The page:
You might wonder, how did my father react? He didn't, not at first at least. He heard the news and locked himself in their bedroom, only coming out to go to work. Once the information settled in his mind and took root, it induced a disease of a different kind. It's amazing what fear and anger can do to a person.
Mom patted my hand as it gripped the handle of her wheelchair, already knowing what I was thinking about and attempting to comfort me. With a soft sigh, she settled into the chair and smiled at everyone we passed, always trying to brighten someone's day.
Cancer. Osteosarcoma. Unresponsive to alternative medicines and aggressive treatments.
I pushed her quietly down the hall, passing reception without a second glance. They can take their hospice pamphlets and stuff them somewhere unpleasant; I do not need to hear another empty apology or see their fake smiles. They do nothing for her anyway.
"Actually I think I would like to get custard first, what do you think Pookie?"
Custard was our silent agreement that whatever we needed to talk to father about could wait; his reaction was surely one that would need preparation.
"Sprinkles sound good today."
Father reacted exactly how I expected: poorly and without tact.
"So that means you're going to die soon? Good thing we got the life insurance increased last month." He walked away quickly, back to his room.
My father's harsh words fell on deaf ears; mother knew to a point what he would say and chose instead to ignore it. He loves her, he really does. But he was raised to take things personally, even if they didn't involve him directly. He took her illness as an insult, forever worried about his reputation at work. I mean, come on, how was he supposed to climb the ranks with a wife who was sick? Get real.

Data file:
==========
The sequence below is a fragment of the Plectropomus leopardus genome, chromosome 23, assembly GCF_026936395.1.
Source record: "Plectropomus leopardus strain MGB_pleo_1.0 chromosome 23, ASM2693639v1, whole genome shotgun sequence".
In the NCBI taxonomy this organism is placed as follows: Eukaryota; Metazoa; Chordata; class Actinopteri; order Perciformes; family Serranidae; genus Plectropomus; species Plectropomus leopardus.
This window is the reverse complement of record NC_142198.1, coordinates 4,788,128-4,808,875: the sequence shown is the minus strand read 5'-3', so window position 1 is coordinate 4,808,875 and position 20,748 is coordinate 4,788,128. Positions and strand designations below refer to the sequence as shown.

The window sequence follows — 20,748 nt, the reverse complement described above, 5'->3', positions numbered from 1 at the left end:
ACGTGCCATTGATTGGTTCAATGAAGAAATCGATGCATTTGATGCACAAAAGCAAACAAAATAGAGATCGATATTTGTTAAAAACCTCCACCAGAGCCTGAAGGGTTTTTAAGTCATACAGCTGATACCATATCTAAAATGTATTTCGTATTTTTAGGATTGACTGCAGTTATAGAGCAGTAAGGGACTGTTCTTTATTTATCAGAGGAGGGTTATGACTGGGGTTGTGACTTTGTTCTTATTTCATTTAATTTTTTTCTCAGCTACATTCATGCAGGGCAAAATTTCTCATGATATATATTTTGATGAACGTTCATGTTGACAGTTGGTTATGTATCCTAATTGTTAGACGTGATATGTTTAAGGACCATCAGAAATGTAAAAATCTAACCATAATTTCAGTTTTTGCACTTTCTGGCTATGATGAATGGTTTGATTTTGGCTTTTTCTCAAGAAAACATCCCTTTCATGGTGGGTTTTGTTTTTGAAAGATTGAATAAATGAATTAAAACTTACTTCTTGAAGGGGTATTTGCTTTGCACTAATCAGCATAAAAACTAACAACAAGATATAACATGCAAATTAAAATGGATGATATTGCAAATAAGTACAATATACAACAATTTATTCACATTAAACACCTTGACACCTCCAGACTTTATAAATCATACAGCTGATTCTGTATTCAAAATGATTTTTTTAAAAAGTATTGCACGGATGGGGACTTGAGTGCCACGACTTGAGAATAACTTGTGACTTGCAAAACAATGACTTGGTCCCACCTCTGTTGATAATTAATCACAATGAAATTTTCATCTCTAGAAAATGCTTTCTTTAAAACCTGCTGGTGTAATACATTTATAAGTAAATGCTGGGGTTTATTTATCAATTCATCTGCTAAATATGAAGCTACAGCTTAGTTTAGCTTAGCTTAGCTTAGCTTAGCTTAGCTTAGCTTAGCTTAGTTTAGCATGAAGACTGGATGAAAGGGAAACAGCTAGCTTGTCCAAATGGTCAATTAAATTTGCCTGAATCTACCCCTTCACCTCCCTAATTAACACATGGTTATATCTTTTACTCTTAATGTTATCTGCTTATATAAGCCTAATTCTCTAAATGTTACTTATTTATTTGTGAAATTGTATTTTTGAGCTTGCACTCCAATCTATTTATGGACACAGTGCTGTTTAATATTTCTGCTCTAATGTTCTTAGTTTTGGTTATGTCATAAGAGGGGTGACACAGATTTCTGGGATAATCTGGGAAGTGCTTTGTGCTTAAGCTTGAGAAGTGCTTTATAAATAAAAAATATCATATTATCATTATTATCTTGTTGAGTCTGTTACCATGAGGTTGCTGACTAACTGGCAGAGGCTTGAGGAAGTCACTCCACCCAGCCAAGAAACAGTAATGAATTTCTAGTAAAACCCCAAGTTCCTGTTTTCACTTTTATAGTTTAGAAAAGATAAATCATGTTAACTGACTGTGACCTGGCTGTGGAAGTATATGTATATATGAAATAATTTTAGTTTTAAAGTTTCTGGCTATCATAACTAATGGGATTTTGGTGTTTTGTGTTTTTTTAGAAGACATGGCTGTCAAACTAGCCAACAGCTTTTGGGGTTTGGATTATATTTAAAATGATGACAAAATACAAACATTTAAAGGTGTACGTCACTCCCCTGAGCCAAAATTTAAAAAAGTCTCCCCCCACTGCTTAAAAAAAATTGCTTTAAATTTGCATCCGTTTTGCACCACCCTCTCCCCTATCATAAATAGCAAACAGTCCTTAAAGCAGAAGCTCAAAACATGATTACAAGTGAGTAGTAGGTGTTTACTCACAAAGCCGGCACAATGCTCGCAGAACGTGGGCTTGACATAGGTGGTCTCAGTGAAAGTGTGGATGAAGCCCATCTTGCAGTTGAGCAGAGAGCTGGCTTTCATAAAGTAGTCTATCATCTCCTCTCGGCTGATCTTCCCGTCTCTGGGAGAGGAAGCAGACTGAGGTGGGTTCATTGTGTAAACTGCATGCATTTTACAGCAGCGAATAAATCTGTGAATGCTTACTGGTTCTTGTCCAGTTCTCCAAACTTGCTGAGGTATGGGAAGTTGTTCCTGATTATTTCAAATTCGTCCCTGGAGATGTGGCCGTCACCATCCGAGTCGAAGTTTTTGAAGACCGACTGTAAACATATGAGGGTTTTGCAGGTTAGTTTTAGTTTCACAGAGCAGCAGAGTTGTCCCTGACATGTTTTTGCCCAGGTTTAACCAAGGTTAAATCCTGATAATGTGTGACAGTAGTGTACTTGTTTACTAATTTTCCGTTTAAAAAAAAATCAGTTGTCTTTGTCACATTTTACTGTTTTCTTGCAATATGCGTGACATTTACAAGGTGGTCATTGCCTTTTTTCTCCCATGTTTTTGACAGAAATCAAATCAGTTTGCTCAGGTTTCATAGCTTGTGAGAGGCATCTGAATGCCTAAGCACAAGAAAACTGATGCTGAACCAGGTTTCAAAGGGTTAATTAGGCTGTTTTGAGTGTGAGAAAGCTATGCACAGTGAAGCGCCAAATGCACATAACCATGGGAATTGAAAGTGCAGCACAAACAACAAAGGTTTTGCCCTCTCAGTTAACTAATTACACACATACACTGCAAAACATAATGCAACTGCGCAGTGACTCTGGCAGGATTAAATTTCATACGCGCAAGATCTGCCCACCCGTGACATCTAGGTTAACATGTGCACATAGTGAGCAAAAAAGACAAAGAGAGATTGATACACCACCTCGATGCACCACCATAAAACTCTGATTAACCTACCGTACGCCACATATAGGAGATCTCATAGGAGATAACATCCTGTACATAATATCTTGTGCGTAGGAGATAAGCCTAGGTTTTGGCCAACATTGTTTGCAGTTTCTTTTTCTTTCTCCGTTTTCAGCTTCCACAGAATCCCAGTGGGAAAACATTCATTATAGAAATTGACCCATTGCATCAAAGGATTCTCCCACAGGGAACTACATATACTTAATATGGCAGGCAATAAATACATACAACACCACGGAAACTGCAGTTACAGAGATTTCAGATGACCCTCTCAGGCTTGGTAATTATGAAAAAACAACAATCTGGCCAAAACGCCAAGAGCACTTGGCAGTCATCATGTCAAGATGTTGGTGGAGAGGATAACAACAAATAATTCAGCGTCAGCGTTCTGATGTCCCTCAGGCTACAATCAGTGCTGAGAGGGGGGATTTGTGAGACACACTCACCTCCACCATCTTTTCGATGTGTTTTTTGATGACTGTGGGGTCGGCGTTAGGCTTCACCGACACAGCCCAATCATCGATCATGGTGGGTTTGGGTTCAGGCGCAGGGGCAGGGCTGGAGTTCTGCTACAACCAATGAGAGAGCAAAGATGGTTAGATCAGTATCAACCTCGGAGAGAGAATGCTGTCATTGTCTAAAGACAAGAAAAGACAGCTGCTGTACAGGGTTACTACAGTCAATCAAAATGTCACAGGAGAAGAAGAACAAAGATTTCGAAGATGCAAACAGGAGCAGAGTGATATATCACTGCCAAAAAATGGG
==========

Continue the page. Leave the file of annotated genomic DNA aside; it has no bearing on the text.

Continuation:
Unfortunately for mother, his words aren't the only things he decided to use as signifiers for his anger. There have been many late-night trips to the emergency room because he just couldn't take it anymore. The worst part? Mother doesn't blame him for his actions; she understands that what he's dealing with is difficult. Him? What about her?
I fear for her life, and not because of this fucking illness she has been diagnosed with.
Instead of dwelling on the treatment from my father, my mother chose instead to sit quietly at our dining room table with me and play cards.
"Mother, I'm going to do some research and ask around. If the idiot doctors at the hospital can't help you, I'll find someone who will."
I felt her eyes on me from her position across the table from me. She loves the sunshine and fresh air and will perch herself as close to an open window as possible. Some days she's well enough to go outside and actually enjoy it. Most days are spent in a comfortable chair inside. Our house is filled with comfortable chairs.
"Honey, you have college entrance exams to worry about. Your future. You don't need to be worrying about me on top of all of that."
"Uh, does this look like the face of someone who cares? No, I didn't think so. I'll drop out if it means helping you get better."
My knuckles turned white as I clenched them on the table, anger filling my veins. I closed my eyes and took a long, deep breath. How can she just let this go so easily? Like her life doesn't matter?